Since 1985, Care for the Homeless has met the health care and social service needs of homeless people in New York City. Homeless people have special needs that make it difficult to access services. For example, homeless people are most often displaced from their neighborhood of origin, do not have regular access to a phone, and focus on seeking shelter and food, not health care and social services.
To reduce barriers that homeless people face in accessing care, Care for the Homeless coordinates health care at 30 service sites where homeless people congregate and without regard to their ability to pay. Our service sites include shelters for single adults, family shelters, soup kitchens, drop-in centers, SROs, and a street outreach program to the mentally ill in four of New York City's five boroughs.
In addition to these basic health-related services, our contracted medical providers refer clients, when appropriate, to our social service professionals who address a range of psychosocial needs among homeless people, including mental health and substance use services, and entitlement benefits, including help with Medicaid.
With adventurous art, international cuisine, gorgeous parks and world-class sporting events, Queens features attractions to satisfy nearly every taste. Sports lovers can watch the New York Mets play baseball at Citi Field and, in a venue nearly adjacent, see the US Open host the world’s best tennis players. But in Queens, every day can be an event, whether you’re sampling the delectable Greek cuisine of Astoria or authentic Chinese food in Flushing. View inventive art at MoMA PS1 and Socrates Sculpture Park in Long Island City, and take in the stunning flora at the Queens Botanical Garden.
Astoria has long been known as a Greek neighborhood, and it’s unquestionably a great place to get dishes with calamari, feta, and other Mediterranean staples. But there are communities, and culinary options, from the rest of the world, notably the Middle East, India, and Brazil. Astoria’s proximity to Manhattan—it’s 20 minutes from Times Square by subway—has made it popular with young, artsy New Yorkers, who’ve opened galleries alongside longtime cultural favorites like the Museum of the Moving Image and historic Kaufman Astoria Studios, where several current TV series make their home.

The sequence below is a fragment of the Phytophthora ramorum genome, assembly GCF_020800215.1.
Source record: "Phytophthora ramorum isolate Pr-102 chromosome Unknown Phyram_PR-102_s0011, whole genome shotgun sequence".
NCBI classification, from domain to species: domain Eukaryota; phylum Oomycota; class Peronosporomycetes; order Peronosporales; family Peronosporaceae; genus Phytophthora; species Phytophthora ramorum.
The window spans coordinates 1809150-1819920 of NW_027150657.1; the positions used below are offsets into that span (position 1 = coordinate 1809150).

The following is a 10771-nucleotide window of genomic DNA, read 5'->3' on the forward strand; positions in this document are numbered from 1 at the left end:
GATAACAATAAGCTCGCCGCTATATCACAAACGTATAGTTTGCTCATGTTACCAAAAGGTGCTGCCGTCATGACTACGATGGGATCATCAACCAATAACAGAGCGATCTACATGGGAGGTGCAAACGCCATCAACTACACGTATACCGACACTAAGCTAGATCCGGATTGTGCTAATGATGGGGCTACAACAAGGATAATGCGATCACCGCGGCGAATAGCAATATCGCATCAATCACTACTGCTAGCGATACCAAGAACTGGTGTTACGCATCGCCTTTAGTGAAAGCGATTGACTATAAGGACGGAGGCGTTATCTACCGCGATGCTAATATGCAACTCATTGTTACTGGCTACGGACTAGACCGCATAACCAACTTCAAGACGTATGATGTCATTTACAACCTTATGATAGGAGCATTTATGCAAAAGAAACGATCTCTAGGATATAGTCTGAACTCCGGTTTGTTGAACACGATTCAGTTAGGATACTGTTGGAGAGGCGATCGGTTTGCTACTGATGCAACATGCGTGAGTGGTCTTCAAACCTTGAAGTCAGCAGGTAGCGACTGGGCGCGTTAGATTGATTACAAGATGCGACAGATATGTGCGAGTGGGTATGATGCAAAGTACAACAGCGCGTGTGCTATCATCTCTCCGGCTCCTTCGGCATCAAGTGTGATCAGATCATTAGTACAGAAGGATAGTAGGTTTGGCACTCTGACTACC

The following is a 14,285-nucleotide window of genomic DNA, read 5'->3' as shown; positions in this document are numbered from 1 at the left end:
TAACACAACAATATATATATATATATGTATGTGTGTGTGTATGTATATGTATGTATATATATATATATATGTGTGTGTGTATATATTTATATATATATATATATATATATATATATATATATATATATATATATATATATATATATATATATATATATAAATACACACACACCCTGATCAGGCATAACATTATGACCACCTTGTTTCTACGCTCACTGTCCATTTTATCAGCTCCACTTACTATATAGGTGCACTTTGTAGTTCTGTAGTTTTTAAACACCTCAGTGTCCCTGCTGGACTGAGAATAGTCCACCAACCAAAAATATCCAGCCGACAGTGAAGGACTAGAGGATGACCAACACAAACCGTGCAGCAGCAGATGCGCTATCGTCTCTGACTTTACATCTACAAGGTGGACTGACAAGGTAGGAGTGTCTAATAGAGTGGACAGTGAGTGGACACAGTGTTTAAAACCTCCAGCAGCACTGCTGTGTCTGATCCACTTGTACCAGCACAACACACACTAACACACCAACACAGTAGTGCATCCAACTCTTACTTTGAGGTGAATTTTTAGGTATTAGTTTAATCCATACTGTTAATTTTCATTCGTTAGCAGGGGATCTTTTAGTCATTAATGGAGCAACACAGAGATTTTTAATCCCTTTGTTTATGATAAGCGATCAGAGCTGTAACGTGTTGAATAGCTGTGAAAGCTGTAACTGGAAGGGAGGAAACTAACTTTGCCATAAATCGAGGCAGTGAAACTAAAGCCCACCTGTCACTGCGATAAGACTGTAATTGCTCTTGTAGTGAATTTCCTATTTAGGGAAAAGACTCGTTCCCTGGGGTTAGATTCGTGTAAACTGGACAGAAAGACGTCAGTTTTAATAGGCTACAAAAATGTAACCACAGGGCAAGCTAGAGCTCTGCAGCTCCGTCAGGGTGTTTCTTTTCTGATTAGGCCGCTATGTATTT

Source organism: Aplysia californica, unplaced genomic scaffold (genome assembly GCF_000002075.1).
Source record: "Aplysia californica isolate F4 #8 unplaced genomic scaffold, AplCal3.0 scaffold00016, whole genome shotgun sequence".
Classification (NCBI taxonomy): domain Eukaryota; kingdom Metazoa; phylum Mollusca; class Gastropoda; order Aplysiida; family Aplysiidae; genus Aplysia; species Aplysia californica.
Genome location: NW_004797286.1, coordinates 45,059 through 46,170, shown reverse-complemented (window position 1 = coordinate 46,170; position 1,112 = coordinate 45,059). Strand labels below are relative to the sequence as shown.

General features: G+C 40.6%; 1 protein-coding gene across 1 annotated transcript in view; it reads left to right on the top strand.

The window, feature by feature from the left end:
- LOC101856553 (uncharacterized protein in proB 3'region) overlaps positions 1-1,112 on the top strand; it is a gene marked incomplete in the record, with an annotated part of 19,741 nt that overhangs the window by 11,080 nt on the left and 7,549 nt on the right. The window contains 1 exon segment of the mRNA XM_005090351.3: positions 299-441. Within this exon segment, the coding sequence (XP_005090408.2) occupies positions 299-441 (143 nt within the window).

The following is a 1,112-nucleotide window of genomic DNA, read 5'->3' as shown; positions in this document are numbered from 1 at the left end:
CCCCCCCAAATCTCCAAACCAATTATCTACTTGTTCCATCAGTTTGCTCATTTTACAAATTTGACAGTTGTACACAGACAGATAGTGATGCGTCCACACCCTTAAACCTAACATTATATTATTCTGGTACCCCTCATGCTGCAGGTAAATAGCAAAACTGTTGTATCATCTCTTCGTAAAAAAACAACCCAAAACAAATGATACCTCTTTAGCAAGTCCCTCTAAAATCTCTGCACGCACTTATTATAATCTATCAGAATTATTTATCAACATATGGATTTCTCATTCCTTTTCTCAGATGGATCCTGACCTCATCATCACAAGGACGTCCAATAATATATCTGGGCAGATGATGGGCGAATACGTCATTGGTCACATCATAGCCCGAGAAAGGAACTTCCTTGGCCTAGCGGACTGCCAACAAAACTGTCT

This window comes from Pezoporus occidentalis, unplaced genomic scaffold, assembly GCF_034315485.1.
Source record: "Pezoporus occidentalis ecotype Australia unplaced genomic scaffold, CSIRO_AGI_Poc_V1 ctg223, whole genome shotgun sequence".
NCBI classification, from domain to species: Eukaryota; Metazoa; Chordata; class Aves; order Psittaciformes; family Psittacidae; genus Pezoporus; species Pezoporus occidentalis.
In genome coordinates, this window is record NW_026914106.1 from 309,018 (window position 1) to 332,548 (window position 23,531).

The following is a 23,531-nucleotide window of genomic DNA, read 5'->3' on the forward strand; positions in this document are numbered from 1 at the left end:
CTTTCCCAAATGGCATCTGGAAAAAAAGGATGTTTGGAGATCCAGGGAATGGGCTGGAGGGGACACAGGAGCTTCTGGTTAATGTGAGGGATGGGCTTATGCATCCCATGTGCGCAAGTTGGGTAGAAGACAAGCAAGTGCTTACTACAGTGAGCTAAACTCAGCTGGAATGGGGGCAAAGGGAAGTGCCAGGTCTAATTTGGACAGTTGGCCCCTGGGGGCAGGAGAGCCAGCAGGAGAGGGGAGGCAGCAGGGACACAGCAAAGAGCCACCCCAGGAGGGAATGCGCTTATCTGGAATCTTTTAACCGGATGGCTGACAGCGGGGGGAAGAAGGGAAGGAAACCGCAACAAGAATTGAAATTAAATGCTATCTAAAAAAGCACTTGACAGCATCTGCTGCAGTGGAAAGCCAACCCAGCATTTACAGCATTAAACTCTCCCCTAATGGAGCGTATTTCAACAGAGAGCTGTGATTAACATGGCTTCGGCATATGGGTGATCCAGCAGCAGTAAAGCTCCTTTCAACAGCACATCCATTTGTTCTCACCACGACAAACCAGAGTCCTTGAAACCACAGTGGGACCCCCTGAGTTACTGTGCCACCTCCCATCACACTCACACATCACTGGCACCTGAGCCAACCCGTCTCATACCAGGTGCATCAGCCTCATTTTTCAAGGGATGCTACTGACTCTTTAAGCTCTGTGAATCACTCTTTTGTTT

Forest Hills’ gently rolling rows of Tudor houses and tulip trees are secluded and relaxed. The area sometimes feels like a throwback, with old-school pizza parlors, sweets shops, knisheries and a train station that looks unchanged from when Teddy Roosevelt spoke there 100 years ago. Famous for Forest Hills Stadium, the venue the Beatles played in 1964 (reborn as a concert stage in 2013), the neighborhood is partially bordered by Forest Park, which holds a popular golf course, and is renowned as the birthplace of the Ramones and Simon & Garfunkel and as the childhood home of Peter Parker (aka Spider-Man).
Established in the early 20th century by Irish settlers, the planned community of Sunnyside Gardens now sits as a treasured historic district in Sunnyside. The neighborhood retains a heavy Irish influence—especially when it comes to cuisine—and a verdant vibe with courtyards and tree-lined streets. It also boasts residents from around the world—including Romania, Korea, Greece and South America—making a trip to the neighborhood’s shops, restaurants, and pubs an intriguing wander.
Queens hosts various museums and cultural institutions that serve its diverse communities. They range from the historical to the scientific, from conventional art galleries to unique graffiti exhibits. Queens's cultural institutions include, but are not limited to: 5 Pointz, Afrikan Poetry Theatre, Bowne House, Flushing Town Hall, King Manor, Kupferberg Center for the Arts, Noguchi Museum, New York Hall of Science, P.S.1 Contemporary Art Center, Queens Botanical Garden, Queens Museum of Art, SculptureCenter, Thalia Spanish Theater, and the Ganesh Temple, Flushing, Queens.